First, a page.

Newtownabbey Borough Council’s Leisure Committee is considering spending a whopping £40,000 on creating a ‘butterfly dome’.
At their monthly meeting on Monday night (December 2), councillors got themselves into a flap over the potential project, with some insisting the idea would never take off, while others argued that it merited further consideration.
Last month, members had asked officers to bring back a report on the possibility of building a butterfly dome in the borough.
At Monday’s meeting members were presented with indicative figures for setting up a butterfly house, which would be open to school groups and visitors from Easter to the end of September each year.
The brief report suggested that it could cost £40,000 to construct the dome, and a further £24,000 per year to run the facility. There was no mention of what sort of income the attraction could yield if it proved popular with visitors.
Council parks manager, Margaret Lindsay informed the meeting that the dome would measure about 7.5m by 7.5m and stressed that it would have to be located at a site that was locked at nights and would have security.
Pointing to the lack of detail in the report, Cllr Billy Webb proposed that officers should do further research and come back to the committee with more information about the project and the possible costs associated with it.
DUP Cllr Robert Hill branded the idea “an extravagant waste of money that could be better spent elsewhere in the borough”, while Alderman Paul Girvan questioned how popular such an attraction would be and called on members to “park the project as it stands”.
“There is no point in officers wasting their time on this,” he stressed.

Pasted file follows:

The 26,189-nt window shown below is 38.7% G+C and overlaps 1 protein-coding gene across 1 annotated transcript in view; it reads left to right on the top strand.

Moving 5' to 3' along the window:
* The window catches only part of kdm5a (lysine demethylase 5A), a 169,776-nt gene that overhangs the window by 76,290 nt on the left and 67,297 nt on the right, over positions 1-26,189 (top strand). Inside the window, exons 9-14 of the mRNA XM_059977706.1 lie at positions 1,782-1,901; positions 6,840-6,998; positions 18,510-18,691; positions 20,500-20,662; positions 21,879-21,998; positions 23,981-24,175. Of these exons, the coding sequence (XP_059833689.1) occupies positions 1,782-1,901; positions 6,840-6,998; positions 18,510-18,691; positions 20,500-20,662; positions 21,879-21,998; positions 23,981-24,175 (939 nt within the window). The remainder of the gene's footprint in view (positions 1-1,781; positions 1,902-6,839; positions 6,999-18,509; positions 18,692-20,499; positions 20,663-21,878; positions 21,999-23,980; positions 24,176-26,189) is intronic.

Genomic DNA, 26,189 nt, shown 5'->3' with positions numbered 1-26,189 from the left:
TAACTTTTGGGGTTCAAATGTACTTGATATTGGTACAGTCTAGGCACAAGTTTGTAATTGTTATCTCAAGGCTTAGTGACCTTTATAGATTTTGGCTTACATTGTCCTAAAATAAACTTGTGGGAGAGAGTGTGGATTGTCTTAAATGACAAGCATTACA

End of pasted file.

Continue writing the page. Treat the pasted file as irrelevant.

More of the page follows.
UUP man Mark Cosgrove also raised concerns about the £40,000 capital outlay and the £24,000 per year running cost. He said that given the current austerity measures impacting on local ratepayers, it was hard to see a business model that would make the project workable.
Cllr Thomas Hogg asked if other potential funding sources would be available for the project. He was informed that if the facility was linked to the school curriculum “a small amount of funding” may be available from the Heritage Lottery Fund.
Pointing to the success of a similar initiative in Stoke Newington, Cllr Webb said that members should be provided with more information about the proposed dome, the costs associated with the project and a business plan to enable them to make an informed decision on the matter.
“We don’t know that it’s too costly - it could make us a fortune,” he told the meeting.
An amendment put forward by Alderman Girvan and Cllr Hill that the idea should be “forgotten about totally” was defeated by 11 votes to eight.
Members eventually voted 14 to four in favour of officers coming back to the committee with more information.